Qwirkle Cubes – an elegant game of strategic roll-playing

Setting aside the fact that Qwirkle (the tile version) has won the Major Fun Keeper Award, and resisting any attempt to compare Mindware’s Qwirkle (the tile version) to Mindware’s Qwirkle Cubes (the dice version), let us proceed as if there were no precedent, and treat Qwirkle Cubes for the unique game it really is. O, sure, we could compare. We could even contrast. But we shall set these temptations aside, for the nonce, at least.

Qwirkle Cubes comes in a Qwirkle Cubes box that is cleverly cube-like. Open the cleverly cube-like box and you find a sturdy cloth drawstring bag, under which are packaged 90 wooden cubes. You release the cubes from their plastic wrappedness, allowing them to cascade onto the table and make a pleasingly muted woodish sound. You fondle them, because they, in their lovingly polished one-inch, wooden, dice-like way, almost beg you to do so. You roll them, observing how each die has a different shape on each face, all of the same color. And, further, how there are six different colors of dice. And then you place all 90 of these smoothly finished colorful cubes into the bag, as instructed.

You are now ready to play. So you, and another, or perhaps 2 or 3 others, take turns extracting 6 dice from the bag. You place those dice in front of you. Perhaps you give them one more roll, just to celebrate the randomness of it all. And so the game begins.

You all look at your dice. Do you notice perhaps a pattern? Are some of your dice of the same color, and each of those dice showing a different shape? Are more of your dice all showing the same shape, and each a different color? Whoever has the longest of either of the aforementioned goes first.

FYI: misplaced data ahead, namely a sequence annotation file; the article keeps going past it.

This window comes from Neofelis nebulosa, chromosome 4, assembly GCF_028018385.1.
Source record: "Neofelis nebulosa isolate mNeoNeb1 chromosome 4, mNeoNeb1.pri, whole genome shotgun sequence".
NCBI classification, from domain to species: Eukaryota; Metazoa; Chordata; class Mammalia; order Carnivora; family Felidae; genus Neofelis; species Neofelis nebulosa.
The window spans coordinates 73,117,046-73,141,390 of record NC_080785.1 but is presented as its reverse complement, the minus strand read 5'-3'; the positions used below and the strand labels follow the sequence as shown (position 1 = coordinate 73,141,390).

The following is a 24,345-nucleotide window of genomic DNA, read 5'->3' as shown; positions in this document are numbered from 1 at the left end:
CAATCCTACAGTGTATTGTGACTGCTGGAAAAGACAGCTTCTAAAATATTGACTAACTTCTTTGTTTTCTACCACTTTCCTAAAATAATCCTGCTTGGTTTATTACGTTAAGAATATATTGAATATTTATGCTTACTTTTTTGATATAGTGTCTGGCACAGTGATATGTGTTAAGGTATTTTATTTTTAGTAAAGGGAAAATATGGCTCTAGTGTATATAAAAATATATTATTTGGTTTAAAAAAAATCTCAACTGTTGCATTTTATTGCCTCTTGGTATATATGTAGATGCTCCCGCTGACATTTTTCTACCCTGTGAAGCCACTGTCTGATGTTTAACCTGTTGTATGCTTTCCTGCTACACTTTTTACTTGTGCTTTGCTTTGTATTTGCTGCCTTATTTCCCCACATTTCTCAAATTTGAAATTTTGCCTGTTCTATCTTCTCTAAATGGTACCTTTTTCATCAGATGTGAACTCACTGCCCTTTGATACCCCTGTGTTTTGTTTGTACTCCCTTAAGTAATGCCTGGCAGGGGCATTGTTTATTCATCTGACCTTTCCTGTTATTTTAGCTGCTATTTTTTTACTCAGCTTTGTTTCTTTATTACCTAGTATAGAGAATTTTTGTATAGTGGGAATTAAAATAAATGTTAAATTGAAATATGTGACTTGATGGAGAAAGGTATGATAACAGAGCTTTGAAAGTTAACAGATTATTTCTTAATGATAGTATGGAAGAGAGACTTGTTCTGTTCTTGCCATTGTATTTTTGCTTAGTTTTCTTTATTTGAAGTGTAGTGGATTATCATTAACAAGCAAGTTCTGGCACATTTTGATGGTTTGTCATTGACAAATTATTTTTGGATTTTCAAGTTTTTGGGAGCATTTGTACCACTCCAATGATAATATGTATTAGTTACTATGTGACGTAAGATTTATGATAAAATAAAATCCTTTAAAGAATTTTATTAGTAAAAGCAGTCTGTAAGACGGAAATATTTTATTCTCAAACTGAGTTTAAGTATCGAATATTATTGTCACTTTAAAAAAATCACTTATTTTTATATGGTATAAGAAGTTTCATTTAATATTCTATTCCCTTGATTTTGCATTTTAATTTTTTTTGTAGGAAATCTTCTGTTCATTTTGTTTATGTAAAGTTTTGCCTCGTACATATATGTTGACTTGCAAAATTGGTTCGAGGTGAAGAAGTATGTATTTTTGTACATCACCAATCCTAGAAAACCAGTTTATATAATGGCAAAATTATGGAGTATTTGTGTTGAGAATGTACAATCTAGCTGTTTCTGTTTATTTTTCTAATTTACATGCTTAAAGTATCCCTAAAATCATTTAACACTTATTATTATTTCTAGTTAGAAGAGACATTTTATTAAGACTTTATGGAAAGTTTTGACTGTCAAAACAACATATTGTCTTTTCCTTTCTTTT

From then on, you take turns, adding to the grid in crossword-fashion, gathering points for the number of dice you place, and for any adjacent rows or columns of dice you add your dice to, garnering yet 6 more points should you complete a row or column of same-color, different shape symbols. One might be tempted to compare it to something a game of rummy played Scrabble®-fashion. Ah, so simple, so easy to learn, and yet, so rife with strategic significance and tactical titillation.

Before you take your turn, you may, if you so desire, re-roll any or all of your dice. And herein lies the wrinkle of conceptual delight that, dare we compare, is new, even to those who play Qwirkle (the tile game). You see, everyone can see what everyone has. Unlike that other Qwirkle game to which we are not referring, there is nothing hidden. But that very openness is thought-provoking, to say the least. Now that you can see the other players’ hands, you have everso much more to analyze. And, in being able to re-roll your dice, you find yourself with the yet further thought-provoking opportunity to see what fate has so far hidden from you. A decision to make. A risk to take. True, you can do nothing about the color of the symbols. But equally true, with the re-rolling option, you might be able to change the shape. So you ponder, and roll, and combine, and add to the ever-unfolding matrix (which is conveniently less table-top-consuming than the matrix that ever-unfolds when playing Qwirkle (the tile game).

The more you play, the deeper your appreciation for the strategic implications of playing with dice, and the clearer it becomes to you that Qwirkle Cubes (the dice game) really can’t be compared to Qwirkle (the tile game), even though the colors and shapes and rules for matching and the designer (Susan McKinley Ross) are the same. If you already own one, you will probably want the other, not because it’s better or more portable or cuter, but because it’s unique, and it’s uniquely fun. The symmetry of both versions (6 colors, 6 shapes), the visual, conceptual puzzles they both present make both games endlessly fascinating. The dice really make a difference. And so do the tiles. If you own neither, you should consider buying either. Or both. For kids (probably at least 8 years old). For adults. For families. Maybe 10 minutes to learn. Maybe 30 minutes to play. Fun that makes you think. Fun that even, from time to time, makes you laugh. Fun, most satisfyingly Major FUN.

In fact, we find the FUN so Major that we have come to play more for the glory than the score. Just making some spectacular play, using all the dice on one turn, completing a row and adding on to two or even three more all at the same time – is so wonderfully satisfying that winning, dare I say it, seems almost besides the point.

Designed by the same person who designed the Keeper-awarded tile version of the game – Susan McKinley Ross

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